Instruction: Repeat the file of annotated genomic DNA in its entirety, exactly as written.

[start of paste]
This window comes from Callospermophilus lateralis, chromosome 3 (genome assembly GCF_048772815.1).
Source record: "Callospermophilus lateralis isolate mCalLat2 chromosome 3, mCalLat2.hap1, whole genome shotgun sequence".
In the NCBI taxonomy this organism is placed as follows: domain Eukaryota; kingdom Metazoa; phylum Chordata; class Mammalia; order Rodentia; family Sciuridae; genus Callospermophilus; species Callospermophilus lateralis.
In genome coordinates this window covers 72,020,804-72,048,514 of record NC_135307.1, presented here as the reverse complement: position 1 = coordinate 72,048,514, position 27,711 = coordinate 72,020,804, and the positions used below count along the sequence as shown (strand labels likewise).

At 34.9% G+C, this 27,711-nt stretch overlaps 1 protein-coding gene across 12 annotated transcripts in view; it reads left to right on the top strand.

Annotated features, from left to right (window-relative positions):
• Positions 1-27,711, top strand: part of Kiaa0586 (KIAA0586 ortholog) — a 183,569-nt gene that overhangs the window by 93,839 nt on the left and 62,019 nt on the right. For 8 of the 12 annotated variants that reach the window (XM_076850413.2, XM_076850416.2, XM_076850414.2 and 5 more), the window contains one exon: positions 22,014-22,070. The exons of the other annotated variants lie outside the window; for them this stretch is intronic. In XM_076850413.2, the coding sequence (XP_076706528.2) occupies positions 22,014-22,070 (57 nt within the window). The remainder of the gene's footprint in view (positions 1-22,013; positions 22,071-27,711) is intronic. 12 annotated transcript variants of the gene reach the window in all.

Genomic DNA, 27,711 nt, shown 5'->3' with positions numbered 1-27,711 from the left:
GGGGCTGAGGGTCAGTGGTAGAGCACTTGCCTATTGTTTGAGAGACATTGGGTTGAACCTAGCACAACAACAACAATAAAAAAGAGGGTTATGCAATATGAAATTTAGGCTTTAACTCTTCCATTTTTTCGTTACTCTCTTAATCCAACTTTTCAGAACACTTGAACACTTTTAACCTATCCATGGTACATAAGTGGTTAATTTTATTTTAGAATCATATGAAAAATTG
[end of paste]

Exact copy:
This window comes from Callospermophilus lateralis, chromosome 3 (genome assembly GCF_048772815.1).
Source record: "Callospermophilus lateralis isolate mCalLat2 chromosome 3, mCalLat2.hap1, whole genome shotgun sequence".
In the NCBI taxonomy this organism is placed as follows: domain Eukaryota; kingdom Metazoa; phylum Chordata; class Mammalia; order Rodentia; family Sciuridae; genus Callospermophilus; species Callospermophilus lateralis.
In genome coordinates this window covers 72,020,804-72,048,514 of record NC_135307.1, presented here as the reverse complement: position 1 = coordinate 72,048,514, position 27,711 = coordinate 72,020,804, and the positions used below count along the sequence as shown (strand labels likewise).

At 34.9% G+C, this 27,711-nt stretch overlaps 1 protein-coding gene across 12 annotated transcripts in view; it reads left to right on the top strand.

Annotated features, from left to right (window-relative positions):
• Positions 1-27,711, top strand: part of Kiaa0586 (KIAA0586 ortholog) — a 183,569-nt gene that overhangs the window by 93,839 nt on the left and 62,019 nt on the right. For 8 of the 12 annotated variants that reach the window (XM_076850413.2, XM_076850416.2, XM_076850414.2 and 5 more), the window contains one exon: positions 22,014-22,070. The exons of the other annotated variants lie outside the window; for them this stretch is intronic. In XM_076850413.2, the coding sequence (XP_076706528.2) occupies positions 22,014-22,070 (57 nt within the window). The remainder of the gene's footprint in view (positions 1-22,013; positions 22,071-27,711) is intronic. 12 annotated transcript variants of the gene reach the window in all.

Genomic DNA, 27,711 nt, shown 5'->3' with positions numbered 1-27,711 from the left:
GGGGCTGAGGGTCAGTGGTAGAGCACTTGCCTATTGTTTGAGAGACATTGGGTTGAACCTAGCACAACAACAACAATAAAAAAGAGGGTTATGCAATATGAAATTTAGGCTTTAACTCTTCCATTTTTTCGTTACTCTCTTAATCCAACTTTTCAGAACACTTGAACACTTTTAACCTATCCATGGTACATAAGTGGTTAATTTTATTTTAGAATCATATGAAAAATTG